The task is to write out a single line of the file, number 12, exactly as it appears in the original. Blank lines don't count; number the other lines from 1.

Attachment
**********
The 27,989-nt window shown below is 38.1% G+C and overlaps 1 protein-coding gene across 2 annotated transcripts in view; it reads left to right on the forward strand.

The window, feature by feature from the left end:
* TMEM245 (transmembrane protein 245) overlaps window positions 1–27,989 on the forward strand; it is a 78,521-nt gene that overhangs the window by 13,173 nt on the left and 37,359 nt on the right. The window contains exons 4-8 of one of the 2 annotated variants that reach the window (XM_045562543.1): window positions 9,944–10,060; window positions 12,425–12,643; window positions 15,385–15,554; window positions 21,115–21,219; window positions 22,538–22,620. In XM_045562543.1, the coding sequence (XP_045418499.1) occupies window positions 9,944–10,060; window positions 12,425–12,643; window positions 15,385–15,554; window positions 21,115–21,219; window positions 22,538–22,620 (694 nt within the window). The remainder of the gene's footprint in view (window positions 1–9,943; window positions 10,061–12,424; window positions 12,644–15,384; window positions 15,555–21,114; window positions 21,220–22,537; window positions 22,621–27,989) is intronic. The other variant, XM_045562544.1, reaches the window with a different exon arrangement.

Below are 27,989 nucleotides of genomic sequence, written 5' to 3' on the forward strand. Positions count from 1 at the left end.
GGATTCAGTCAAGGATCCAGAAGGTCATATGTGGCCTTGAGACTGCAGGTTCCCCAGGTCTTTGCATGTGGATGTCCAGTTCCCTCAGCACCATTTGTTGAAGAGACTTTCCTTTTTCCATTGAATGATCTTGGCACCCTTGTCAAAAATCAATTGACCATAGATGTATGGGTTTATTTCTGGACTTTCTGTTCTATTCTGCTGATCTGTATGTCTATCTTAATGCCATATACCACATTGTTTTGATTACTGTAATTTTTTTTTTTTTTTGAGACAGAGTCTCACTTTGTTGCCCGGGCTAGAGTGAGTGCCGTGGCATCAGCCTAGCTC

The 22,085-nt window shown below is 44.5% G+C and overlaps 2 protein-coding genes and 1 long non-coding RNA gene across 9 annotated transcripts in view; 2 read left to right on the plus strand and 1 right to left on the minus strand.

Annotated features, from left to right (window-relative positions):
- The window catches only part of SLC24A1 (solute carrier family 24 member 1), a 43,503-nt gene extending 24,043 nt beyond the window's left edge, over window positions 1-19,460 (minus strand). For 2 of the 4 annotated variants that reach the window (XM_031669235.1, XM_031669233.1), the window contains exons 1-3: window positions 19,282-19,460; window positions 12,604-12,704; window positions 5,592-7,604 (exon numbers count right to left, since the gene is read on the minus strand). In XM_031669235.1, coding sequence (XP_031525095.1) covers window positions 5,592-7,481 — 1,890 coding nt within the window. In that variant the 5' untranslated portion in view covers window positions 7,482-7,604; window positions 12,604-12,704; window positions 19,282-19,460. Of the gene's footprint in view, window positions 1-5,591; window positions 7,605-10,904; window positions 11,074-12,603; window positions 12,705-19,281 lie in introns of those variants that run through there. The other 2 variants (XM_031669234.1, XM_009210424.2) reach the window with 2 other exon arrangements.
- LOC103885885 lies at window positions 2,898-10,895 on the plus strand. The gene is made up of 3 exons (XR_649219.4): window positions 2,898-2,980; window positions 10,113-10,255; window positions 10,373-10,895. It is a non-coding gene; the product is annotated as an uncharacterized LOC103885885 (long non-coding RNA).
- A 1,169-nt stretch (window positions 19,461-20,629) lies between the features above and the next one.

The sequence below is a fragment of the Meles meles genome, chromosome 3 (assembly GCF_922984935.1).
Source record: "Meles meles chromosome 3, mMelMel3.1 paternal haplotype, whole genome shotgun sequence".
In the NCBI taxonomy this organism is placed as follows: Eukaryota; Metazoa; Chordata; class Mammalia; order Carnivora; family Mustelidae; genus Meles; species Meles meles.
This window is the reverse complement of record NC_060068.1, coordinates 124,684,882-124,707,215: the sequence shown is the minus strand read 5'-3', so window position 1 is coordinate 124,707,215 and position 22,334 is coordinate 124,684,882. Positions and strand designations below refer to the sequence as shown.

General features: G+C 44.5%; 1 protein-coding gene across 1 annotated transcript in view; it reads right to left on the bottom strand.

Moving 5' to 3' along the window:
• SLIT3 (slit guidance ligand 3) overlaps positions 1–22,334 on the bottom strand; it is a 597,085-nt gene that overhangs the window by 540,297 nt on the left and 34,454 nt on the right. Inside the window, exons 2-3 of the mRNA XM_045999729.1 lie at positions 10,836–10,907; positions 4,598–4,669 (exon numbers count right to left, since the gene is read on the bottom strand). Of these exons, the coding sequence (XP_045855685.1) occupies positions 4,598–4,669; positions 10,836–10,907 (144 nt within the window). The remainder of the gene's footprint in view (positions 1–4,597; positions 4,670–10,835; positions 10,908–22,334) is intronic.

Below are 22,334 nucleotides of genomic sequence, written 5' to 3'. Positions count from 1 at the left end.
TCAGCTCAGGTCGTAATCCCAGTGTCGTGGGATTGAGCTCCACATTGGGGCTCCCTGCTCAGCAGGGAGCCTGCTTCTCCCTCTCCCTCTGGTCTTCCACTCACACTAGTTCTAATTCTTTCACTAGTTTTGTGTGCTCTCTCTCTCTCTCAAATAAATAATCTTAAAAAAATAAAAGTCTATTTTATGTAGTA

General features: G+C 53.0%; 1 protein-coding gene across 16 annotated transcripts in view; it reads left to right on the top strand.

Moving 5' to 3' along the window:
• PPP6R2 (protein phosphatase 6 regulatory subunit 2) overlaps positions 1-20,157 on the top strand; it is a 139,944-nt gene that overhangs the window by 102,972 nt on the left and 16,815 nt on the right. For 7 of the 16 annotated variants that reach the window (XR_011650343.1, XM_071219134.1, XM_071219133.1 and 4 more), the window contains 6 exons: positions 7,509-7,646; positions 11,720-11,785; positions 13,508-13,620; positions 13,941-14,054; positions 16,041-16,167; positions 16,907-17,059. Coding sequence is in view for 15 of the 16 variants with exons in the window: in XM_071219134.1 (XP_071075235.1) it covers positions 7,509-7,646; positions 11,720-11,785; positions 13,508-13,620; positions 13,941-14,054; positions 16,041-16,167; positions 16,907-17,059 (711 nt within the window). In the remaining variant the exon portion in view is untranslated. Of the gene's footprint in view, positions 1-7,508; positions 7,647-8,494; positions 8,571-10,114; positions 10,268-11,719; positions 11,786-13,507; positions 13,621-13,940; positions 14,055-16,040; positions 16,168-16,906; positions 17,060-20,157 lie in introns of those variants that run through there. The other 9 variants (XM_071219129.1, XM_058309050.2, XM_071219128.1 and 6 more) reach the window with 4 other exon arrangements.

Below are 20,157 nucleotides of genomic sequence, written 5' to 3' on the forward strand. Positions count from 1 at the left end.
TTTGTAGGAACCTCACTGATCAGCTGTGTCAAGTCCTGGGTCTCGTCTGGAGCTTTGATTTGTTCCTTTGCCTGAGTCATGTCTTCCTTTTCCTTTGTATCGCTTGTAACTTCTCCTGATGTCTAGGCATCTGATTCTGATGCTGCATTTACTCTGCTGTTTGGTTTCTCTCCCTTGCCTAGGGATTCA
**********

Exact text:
Source record: "Meles meles chromosome 3, mMelMel3.1 paternal haplotype, whole genome shotgun sequence".